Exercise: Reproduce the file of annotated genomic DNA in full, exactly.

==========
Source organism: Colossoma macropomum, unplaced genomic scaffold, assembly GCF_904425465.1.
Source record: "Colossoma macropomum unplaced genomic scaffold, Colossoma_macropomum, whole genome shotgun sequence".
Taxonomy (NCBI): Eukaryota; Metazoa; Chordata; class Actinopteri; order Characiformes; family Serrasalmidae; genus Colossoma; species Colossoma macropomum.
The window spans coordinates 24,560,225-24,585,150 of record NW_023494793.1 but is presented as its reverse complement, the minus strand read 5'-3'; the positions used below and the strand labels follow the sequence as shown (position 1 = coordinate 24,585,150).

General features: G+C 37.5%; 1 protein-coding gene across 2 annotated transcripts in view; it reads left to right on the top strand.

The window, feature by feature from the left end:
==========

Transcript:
Source organism: Colossoma macropomum, unplaced genomic scaffold, assembly GCF_904425465.1.
Source record: "Colossoma macropomum unplaced genomic scaffold, Colossoma_macropomum, whole genome shotgun sequence".
Taxonomy (NCBI): Eukaryota; Metazoa; Chordata; class Actinopteri; order Characiformes; family Serrasalmidae; genus Colossoma; species Colossoma macropomum.
The window spans coordinates 24,560,225-24,585,150 of record NW_023494793.1 but is presented as its reverse complement, the minus strand read 5'-3'; the positions used below and the strand labels follow the sequence as shown (position 1 = coordinate 24,585,150).

General features: G+C 37.5%; 1 protein-coding gene across 2 annotated transcripts in view; it reads left to right on the top strand.

The window, feature by feature from the left end: